The Idol – Season 1 Episode 1 “Pop Tarts & Rat Tales” Recap and Review

Pop Tarts & Rat Tales

Episode 1 of The Idol introduces us to the world of Jocelyn, a young, ravishing pop star with a documented history of mental illness. Although the latter part of her identity is yet hidden from us, we will dive into her troubled past.

Jocelyn is shooting for her album cover for the release of her new single. A lot is going on at her house. Her entourage consists of Chaim (Hank Azaria), Leia (Rachel Sennot), Xander, Benjamin (Dan Levy), and Destiny. Their roles aren’t crystal clear at the moment, except for Leia, who is her “best friend and assistant.”

During the photo shoot, Daniel, an intimacy coordinator hired to protect Jocelyn’s interests, takes offence to the level of nudity. There is a nudity rider in the contract with the label and he is concerned. Chaim takes care of it and locks Daniel in the bathroom. But he has bigger fish to fry. A photo of Jocelyn with semen on her face has taken the internet by storm. It is literally everywhere but the entourage decides to keep it from her; for now.

Another happening event at her house is the video choreography of the song, where we meet Jocelyn’s friend, Dyanne. As if this was not enough, Andrew Finkelstein, the proprietor of Live Nation, an events promoter, shows up at the house. He is concerned that Jocelyn’s live concert hasn’t sold out and with this rescheduling (due to the semen controversy) chances are the sales will be worse the next time. Talia Hirsch, from Vanity Fair, has also arrived at the house to take an interview. Jocelyn is finally made aware of the photo and instead of having “another psychotic breakdown,” she brushes it off by saying, “It could have been worse.”

While interviewing her, Hirsch is impressed by Jocelyn’s resolve and courage. Even though she might be a train wreck on the inside, Jocelyn puts up a brave face. She goes clubbing at night with Dyanne. The owner of the club, Tedros (The Weekend), takes an interest in her. Jocelyn being a famous star attracts the crowd’s attention and we see Tedros dancing with Jocelyn. There is something unsettling and macabre going down behind the scenes as we see Tedros’ shady henchmen, Izaak and Mitch do some weird signalling. The former even offers himself to Leia to dance with, as she gets more concerned when she cannot find Jocelyn.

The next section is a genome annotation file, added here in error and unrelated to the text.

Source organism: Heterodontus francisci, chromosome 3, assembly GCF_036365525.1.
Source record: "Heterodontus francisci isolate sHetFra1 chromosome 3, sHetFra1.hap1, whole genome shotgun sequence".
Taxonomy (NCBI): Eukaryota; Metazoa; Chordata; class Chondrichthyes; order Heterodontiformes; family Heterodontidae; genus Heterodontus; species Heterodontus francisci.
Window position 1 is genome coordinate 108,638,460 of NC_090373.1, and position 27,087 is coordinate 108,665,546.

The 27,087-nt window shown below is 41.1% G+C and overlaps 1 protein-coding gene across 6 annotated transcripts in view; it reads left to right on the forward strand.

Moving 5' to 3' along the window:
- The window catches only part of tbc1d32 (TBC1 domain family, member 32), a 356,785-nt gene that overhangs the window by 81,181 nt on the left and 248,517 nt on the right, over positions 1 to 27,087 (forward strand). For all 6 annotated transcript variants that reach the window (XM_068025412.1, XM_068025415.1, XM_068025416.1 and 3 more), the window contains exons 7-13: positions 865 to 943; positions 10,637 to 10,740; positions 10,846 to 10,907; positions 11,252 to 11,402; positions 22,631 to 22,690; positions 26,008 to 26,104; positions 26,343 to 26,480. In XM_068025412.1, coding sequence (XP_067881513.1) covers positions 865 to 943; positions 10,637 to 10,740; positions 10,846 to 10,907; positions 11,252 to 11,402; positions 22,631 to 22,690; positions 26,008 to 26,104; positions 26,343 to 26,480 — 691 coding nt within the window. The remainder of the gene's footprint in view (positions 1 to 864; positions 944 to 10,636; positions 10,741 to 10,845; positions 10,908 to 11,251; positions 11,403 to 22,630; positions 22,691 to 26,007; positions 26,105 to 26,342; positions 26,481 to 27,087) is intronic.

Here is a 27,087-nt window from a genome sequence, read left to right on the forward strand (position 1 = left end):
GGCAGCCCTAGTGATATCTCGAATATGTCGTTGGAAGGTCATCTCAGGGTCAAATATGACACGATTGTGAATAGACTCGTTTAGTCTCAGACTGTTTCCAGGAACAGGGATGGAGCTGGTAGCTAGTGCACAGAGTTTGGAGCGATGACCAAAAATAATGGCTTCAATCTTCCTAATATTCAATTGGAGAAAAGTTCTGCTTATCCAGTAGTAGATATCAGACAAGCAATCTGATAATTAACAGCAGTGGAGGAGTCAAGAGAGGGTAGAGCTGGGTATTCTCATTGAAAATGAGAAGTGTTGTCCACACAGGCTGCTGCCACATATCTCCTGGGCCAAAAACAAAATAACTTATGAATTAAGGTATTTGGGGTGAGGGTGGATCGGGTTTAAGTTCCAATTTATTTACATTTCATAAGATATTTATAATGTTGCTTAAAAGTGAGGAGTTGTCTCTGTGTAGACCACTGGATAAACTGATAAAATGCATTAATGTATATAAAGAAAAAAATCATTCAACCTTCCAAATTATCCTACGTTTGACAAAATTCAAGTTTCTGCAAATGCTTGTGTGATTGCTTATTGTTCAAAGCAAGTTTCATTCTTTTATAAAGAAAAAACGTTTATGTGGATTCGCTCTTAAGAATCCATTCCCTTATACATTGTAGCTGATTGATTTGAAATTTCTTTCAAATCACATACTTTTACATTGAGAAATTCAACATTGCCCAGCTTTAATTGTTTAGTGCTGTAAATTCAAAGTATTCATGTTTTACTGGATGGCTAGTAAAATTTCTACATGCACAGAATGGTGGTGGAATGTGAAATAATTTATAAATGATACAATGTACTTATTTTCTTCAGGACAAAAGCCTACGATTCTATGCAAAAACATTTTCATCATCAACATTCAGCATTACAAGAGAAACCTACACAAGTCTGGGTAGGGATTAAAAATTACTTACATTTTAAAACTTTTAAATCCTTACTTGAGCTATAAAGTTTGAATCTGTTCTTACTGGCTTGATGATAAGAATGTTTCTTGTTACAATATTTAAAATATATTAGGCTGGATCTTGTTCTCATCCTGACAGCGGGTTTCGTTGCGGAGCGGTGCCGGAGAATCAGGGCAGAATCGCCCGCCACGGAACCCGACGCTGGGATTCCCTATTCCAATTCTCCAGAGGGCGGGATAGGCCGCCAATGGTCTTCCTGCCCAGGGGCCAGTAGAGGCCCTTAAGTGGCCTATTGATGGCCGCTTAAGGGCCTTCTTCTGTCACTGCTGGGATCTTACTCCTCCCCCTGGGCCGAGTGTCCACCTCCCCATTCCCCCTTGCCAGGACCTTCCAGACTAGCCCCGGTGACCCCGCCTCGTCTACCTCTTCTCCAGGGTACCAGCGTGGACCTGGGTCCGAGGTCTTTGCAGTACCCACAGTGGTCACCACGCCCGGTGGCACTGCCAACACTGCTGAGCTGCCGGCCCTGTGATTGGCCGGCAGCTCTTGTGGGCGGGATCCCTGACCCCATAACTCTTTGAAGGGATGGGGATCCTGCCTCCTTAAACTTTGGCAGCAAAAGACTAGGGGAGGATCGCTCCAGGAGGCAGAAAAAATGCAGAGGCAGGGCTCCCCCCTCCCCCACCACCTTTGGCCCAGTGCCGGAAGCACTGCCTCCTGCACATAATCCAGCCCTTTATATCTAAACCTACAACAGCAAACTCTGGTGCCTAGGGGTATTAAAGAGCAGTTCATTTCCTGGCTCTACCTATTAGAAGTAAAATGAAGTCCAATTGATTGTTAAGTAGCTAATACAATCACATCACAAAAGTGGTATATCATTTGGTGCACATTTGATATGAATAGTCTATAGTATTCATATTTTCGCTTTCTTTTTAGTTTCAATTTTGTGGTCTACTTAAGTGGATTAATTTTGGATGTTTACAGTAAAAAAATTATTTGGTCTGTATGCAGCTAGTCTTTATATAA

The star is taken to a quieter place by Tedros and they get intimate. But instead of manifesting the tension physically, Tedros and Jocelyn bond over pop culture. Among other things, Jocelyn confides in Leia about her insecurities. She is frightened of the new release of her single and is second-guessing its creative inspiration. Leia calms her down and assures her it will be a hit. The next night, Jocelyn invites Tedros to her house. He is sneaky, and shady, and definitely seems like the antagonist in the series. Jocelyn has dressed up provocatively but the two do not get physical.

They have this strange sexual tension between them throughout the encounter. Jocelyn takes him to her studio and plays the rough cut of her new single. He likes the song but says that Jocelyn does not have a “sexy voice” (it might have been something else) and proceeds to choke her with her own nightgown. She feels electric, titillated, and aroused.

The Episode Review

All the controversy about The Idol has manifested and whammed us right in the face in the season opener. Episode 1 has a life of itself and perhaps will not be shaping how the show turns out to be. It is an insightful peek into Sam Levinson’s sex-crazed, sensual cinematic world but there seems to be more than what meets the eye. The surface-level premise needs patience, generosity, and diligence to be worked out and moulded into a compelling narrative.

The upcoming episodes will decide The Idol’s fate. Lily-Rose Depp, for all the hype and hate, gives a rocking introduction to Jocelyn’s character. But as the Weekend’s quite horribly carved-out character Tedros says, she seems “too locked up inside her head.” Rose has gone in with preconceived ideas about Jocelyn’s world and how it channels her reality. It makes her look vain, facetious, and contrived, far from something original. While just basing our opinion of her around one episode is itself unfair, Rose has a hard task ahead of her.

The Idol is already reaching critical mass and I feel like the next episode will decide where the story goes.

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You can read our full season review of The Idol here

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